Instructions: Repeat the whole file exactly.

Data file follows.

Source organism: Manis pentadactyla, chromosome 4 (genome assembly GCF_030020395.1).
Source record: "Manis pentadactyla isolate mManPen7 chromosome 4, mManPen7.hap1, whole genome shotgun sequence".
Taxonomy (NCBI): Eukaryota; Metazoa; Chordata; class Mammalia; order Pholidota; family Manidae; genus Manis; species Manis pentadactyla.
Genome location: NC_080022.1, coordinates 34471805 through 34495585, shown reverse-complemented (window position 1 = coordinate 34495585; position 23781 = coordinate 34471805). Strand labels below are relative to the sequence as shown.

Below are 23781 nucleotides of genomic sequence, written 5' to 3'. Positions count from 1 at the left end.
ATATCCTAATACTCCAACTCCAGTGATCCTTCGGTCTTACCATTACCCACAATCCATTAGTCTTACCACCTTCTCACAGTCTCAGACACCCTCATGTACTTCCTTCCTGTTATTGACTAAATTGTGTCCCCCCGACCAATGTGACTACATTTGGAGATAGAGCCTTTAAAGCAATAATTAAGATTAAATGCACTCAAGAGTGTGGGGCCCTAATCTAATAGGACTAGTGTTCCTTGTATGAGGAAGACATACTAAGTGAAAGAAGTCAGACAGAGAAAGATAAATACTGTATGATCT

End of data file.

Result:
Source organism: Manis pentadactyla, chromosome 4 (genome assembly GCF_030020395.1).
Source record: "Manis pentadactyla isolate mManPen7 chromosome 4, mManPen7.hap1, whole genome shotgun sequence".
Taxonomy (NCBI): Eukaryota; Metazoa; Chordata; class Mammalia; order Pholidota; family Manidae; genus Manis; species Manis pentadactyla.
Genome location: NC_080022.1, coordinates 34471805 through 34495585, shown reverse-complemented (window position 1 = coordinate 34495585; position 23781 = coordinate 34471805). Strand labels below are relative to the sequence as shown.

Below are 23781 nucleotides of genomic sequence, written 5' to 3'. Positions count from 1 at the left end.
ATATCCTAATACTCCAACTCCAGTGATCCTTCGGTCTTACCATTACCCACAATCCATTAGTCTTACCACCTTCTCACAGTCTCAGACACCCTCATGTACTTCCTTCCTGTTATTGACTAAATTGTGTCCCCCCGACCAATGTGACTACATTTGGAGATAGAGCCTTTAAAGCAATAATTAAGATTAAATGCACTCAAGAGTGTGGGGCCCTAATCTAATAGGACTAGTGTTCCTTGTATGAGGAAGACATACTAAGTGAAAGAAGTCAGACAGAGAAAGATAAATACTGTATGATCT